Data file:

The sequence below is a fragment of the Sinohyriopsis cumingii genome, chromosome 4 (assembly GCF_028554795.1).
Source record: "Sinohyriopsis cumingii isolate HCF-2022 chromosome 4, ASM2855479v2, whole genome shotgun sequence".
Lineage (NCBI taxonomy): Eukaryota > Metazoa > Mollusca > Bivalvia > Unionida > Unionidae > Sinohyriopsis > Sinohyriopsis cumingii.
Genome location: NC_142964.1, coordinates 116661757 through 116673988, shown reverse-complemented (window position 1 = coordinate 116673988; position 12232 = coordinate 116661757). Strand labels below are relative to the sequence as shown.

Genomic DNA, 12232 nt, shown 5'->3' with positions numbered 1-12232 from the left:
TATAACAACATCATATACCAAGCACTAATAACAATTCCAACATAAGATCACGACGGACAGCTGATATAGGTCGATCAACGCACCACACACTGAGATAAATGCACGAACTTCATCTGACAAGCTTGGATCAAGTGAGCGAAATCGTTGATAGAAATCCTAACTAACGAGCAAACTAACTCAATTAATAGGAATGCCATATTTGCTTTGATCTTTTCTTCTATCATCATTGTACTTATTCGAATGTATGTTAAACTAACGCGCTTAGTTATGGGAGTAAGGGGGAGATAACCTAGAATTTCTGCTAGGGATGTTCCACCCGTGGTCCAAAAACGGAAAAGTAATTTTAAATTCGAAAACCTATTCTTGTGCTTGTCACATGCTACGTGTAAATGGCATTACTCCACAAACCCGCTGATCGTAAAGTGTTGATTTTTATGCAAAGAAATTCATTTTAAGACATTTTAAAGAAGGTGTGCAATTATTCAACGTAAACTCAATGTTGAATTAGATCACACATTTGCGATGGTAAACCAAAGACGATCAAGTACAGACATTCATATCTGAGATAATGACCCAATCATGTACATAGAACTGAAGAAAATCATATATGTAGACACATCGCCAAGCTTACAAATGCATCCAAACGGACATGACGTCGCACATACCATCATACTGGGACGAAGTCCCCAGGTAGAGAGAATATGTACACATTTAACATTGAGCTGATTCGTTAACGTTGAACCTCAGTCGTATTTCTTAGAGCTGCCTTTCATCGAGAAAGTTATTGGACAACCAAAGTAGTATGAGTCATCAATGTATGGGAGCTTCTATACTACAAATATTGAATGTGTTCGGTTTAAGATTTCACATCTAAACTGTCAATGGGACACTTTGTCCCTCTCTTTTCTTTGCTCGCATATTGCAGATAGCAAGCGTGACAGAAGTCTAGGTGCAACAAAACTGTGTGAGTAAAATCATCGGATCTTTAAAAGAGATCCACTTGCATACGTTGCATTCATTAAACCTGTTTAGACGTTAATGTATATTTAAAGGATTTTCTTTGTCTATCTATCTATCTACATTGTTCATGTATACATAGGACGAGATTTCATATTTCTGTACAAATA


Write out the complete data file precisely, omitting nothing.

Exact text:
The sequence below is a fragment of the Sinohyriopsis cumingii genome, chromosome 4 (assembly GCF_028554795.1).
Source record: "Sinohyriopsis cumingii isolate HCF-2022 chromosome 4, ASM2855479v2, whole genome shotgun sequence".
Lineage (NCBI taxonomy): Eukaryota > Metazoa > Mollusca > Bivalvia > Unionida > Unionidae > Sinohyriopsis > Sinohyriopsis cumingii.
Genome location: NC_142964.1, coordinates 116661757 through 116673988, shown reverse-complemented (window position 1 = coordinate 116673988; position 12232 = coordinate 116661757). Strand labels below are relative to the sequence as shown.

Genomic DNA, 12232 nt, shown 5'->3' with positions numbered 1-12232 from the left:
TATAACAACATCATATACCAAGCACTAATAACAATTCCAACATAAGATCACGACGGACAGCTGATATAGGTCGATCAACGCACCACACACTGAGATAAATGCACGAACTTCATCTGACAAGCTTGGATCAAGTGAGCGAAATCGTTGATAGAAATCCTAACTAACGAGCAAACTAACTCAATTAATAGGAATGCCATATTTGCTTTGATCTTTTCTTCTATCATCATTGTACTTATTCGAATGTATGTTAAACTAACGCGCTTAGTTATGGGAGTAAGGGGGAGATAACCTAGAATTTCTGCTAGGGATGTTCCACCCGTGGTCCAAAAACGGAAAAGTAATTTTAAATTCGAAAACCTATTCTTGTGCTTGTCACATGCTACGTGTAAATGGCATTACTCCACAAACCCGCTGATCGTAAAGTGTTGATTTTTATGCAAAGAAATTCATTTTAAGACATTTTAAAGAAGGTGTGCAATTATTCAACGTAAACTCAATGTTGAATTAGATCACACATTTGCGATGGTAAACCAAAGACGATCAAGTACAGACATTCATATCTGAGATAATGACCCAATCATGTACATAGAACTGAAGAAAATCATATATGTAGACACATCGCCAAGCTTACAAATGCATCCAAACGGACATGACGTCGCACATACCATCATACTGGGACGAAGTCCCCAGGTAGAGAGAATATGTACACATTTAACATTGAGCTGATTCGTTAACGTTGAACCTCAGTCGTATTTCTTAGAGCTGCCTTTCATCGAGAAAGTTATTGGACAACCAAAGTAGTATGAGTCATCAATGTATGGGAGCTTCTATACTACAAATATTGAATGTGTTCGGTTTAAGATTTCACATCTAAACTGTCAATGGGACACTTTGTCCCTCTCTTTTCTTTGCTCGCATATTGCAGATAGCAAGCGTGACAGAAGTCTAGGTGCAACAAAACTGTGTGAGTAAAATCATCGGATCTTTAAAAGAGATCCACTTGCATACGTTGCATTCATTAAACCTGTTTAGACGTTAATGTATATTTAAAGGATTTTCTTTGTCTATCTATCTATCTACATTGTTCATGTATACATAGGACGAGATTTCATATTTCTGTACAAATA